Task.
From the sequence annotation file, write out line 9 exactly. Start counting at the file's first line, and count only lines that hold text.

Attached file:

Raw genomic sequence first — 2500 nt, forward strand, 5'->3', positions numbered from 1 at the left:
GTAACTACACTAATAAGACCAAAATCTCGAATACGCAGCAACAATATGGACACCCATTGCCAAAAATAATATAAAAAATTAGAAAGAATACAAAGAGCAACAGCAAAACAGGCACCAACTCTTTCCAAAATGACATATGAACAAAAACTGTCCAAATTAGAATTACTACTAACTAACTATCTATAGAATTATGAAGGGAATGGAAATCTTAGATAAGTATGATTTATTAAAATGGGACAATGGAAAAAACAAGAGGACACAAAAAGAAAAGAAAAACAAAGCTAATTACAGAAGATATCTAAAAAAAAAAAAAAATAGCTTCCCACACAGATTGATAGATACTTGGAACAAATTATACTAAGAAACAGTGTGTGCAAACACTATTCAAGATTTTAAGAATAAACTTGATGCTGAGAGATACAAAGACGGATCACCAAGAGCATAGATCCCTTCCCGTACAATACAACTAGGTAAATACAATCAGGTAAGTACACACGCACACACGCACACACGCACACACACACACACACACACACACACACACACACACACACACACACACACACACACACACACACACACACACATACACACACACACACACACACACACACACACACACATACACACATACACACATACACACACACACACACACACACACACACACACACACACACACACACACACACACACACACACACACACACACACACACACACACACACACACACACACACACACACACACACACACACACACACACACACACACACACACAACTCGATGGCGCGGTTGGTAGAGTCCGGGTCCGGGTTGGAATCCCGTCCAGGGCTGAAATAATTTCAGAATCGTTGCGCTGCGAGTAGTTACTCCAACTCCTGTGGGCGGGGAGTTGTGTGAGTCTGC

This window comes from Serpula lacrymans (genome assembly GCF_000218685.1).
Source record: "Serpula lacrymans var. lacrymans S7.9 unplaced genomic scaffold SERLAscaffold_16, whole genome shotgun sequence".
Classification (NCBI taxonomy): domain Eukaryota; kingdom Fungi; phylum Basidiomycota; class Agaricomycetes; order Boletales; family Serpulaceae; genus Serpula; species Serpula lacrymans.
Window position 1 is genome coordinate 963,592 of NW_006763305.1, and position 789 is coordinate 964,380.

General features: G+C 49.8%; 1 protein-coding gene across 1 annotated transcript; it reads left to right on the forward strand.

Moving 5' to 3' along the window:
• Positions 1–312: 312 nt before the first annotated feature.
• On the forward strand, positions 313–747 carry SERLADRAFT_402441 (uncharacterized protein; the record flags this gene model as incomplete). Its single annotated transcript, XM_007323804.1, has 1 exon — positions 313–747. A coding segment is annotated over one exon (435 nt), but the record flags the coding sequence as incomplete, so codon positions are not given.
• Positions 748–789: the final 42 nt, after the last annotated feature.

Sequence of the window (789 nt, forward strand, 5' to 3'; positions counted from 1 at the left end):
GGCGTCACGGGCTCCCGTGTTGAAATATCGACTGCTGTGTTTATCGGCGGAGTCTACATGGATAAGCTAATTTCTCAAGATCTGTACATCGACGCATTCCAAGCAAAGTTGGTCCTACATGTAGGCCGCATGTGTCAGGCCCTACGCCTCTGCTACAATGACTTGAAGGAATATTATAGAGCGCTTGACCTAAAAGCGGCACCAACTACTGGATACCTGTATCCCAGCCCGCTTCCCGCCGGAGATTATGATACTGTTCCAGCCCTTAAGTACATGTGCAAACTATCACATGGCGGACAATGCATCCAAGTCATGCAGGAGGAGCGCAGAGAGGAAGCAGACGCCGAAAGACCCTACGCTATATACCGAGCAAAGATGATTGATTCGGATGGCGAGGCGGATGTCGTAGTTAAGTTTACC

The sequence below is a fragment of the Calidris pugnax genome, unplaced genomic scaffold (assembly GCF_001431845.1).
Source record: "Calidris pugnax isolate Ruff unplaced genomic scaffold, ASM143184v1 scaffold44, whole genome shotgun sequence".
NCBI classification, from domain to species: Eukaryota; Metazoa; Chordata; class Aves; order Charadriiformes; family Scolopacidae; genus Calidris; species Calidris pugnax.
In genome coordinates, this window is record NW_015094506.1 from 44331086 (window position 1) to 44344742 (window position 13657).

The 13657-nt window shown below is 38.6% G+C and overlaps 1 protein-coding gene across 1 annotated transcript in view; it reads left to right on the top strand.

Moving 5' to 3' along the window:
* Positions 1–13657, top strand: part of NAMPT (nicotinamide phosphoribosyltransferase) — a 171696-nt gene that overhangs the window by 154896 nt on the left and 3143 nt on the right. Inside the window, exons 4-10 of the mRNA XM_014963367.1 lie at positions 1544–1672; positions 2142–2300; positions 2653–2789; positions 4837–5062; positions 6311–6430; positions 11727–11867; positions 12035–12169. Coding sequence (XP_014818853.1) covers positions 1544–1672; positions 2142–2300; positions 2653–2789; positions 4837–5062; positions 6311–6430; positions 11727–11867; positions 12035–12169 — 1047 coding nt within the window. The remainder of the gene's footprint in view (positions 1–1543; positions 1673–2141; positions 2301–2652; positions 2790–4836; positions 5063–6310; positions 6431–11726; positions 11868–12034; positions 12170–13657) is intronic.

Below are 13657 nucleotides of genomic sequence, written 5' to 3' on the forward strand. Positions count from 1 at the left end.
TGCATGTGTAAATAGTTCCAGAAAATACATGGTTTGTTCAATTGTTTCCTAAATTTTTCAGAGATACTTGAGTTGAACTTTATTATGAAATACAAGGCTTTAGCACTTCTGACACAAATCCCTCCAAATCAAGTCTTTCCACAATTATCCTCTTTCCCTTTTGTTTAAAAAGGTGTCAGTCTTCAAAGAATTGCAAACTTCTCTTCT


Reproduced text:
• Positions 1–312: 312 nt before the first annotated feature.